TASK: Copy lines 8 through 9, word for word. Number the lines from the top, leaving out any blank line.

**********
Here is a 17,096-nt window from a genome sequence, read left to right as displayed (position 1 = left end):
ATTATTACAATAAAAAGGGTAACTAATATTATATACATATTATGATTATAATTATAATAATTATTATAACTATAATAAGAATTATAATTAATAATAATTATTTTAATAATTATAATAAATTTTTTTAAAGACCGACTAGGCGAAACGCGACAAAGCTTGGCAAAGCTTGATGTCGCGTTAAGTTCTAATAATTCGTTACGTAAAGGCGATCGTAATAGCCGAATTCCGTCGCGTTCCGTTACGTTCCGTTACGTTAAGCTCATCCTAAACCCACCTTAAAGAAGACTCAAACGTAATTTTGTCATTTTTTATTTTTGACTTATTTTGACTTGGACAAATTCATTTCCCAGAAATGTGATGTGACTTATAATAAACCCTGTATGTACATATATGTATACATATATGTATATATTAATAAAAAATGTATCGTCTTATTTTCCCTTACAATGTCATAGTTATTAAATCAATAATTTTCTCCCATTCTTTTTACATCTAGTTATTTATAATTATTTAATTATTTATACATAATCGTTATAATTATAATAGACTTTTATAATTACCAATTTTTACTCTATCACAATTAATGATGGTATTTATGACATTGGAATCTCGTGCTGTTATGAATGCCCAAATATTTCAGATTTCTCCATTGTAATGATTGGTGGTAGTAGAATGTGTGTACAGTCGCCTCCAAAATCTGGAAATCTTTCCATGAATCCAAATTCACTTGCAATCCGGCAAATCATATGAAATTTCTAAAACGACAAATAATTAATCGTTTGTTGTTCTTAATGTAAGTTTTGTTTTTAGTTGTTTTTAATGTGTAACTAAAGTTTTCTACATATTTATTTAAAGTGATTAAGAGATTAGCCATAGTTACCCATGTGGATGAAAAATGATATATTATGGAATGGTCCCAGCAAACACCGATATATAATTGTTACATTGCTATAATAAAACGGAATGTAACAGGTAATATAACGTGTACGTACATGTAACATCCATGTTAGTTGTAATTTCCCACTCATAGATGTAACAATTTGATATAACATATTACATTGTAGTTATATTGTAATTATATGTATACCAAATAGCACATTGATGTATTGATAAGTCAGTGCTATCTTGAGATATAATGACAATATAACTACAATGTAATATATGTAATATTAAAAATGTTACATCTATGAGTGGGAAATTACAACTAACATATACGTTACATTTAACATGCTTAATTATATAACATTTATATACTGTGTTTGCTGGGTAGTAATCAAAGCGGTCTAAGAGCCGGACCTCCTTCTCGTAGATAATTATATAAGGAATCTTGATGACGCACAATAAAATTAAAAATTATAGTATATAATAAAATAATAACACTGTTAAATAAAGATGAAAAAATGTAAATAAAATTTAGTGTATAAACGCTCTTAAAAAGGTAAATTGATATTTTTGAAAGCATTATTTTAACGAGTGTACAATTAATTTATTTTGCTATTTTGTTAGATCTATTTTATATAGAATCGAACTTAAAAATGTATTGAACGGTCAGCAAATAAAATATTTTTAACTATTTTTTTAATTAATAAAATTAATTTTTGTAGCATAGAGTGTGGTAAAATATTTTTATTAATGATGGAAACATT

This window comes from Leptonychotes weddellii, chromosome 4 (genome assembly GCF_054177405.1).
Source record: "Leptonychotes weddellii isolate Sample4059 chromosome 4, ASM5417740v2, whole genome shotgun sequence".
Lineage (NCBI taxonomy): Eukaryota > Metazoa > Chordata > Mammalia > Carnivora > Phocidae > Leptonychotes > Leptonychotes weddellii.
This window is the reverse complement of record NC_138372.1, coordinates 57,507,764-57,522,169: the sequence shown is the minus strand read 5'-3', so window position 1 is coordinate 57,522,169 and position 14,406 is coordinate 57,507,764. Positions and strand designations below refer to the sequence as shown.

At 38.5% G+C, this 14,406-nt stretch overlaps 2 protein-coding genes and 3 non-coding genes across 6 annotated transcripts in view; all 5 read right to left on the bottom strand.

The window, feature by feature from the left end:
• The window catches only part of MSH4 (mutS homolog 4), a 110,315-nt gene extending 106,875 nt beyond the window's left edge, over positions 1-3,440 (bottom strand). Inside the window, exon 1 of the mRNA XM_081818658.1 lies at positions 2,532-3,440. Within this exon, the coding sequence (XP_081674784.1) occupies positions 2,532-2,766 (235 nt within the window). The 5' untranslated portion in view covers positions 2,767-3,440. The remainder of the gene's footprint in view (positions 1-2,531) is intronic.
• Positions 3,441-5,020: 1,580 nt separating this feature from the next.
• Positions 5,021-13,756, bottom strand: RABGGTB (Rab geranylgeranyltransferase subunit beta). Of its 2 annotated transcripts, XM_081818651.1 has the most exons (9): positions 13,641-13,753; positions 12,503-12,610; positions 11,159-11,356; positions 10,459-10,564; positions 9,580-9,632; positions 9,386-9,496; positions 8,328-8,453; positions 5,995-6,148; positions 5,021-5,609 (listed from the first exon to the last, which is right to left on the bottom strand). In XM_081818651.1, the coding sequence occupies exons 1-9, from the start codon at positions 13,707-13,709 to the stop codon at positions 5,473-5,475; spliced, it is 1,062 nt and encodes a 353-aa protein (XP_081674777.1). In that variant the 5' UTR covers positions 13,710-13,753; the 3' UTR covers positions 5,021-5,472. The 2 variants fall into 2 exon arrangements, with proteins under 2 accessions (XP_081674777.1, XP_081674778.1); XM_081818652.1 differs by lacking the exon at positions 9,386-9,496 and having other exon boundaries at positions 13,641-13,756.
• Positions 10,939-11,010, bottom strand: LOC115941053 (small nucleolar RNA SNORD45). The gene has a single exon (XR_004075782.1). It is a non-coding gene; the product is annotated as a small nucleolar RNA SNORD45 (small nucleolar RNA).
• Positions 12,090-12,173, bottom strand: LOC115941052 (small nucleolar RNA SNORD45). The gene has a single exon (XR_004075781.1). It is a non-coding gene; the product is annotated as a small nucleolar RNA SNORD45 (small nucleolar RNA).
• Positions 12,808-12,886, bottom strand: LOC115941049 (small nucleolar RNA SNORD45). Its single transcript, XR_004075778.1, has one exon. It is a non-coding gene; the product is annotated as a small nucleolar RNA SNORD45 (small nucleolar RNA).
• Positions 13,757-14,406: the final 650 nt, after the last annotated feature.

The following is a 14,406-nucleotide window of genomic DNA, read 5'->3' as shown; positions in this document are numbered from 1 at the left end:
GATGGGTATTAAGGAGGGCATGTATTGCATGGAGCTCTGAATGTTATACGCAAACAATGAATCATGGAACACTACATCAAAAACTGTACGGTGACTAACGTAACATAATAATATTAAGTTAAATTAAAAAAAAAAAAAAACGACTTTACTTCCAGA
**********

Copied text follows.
The window, feature by feature from the left end:
• The window catches only part of MSH4 (mutS homolog 4), a 110,315-nt gene extending 106,875 nt beyond the window's left edge, over positions 1-3,440 (bottom strand). Inside the window, exon 1 of the mRNA XM_081818658.1 lies at positions 2,532-3,440. Within this exon, the coding sequence (XP_081674784.1) occupies positions 2,532-2,766 (235 nt within the window). The 5' untranslated portion in view covers positions 2,767-3,440. The remainder of the gene's footprint in view (positions 1-2,531) is intronic.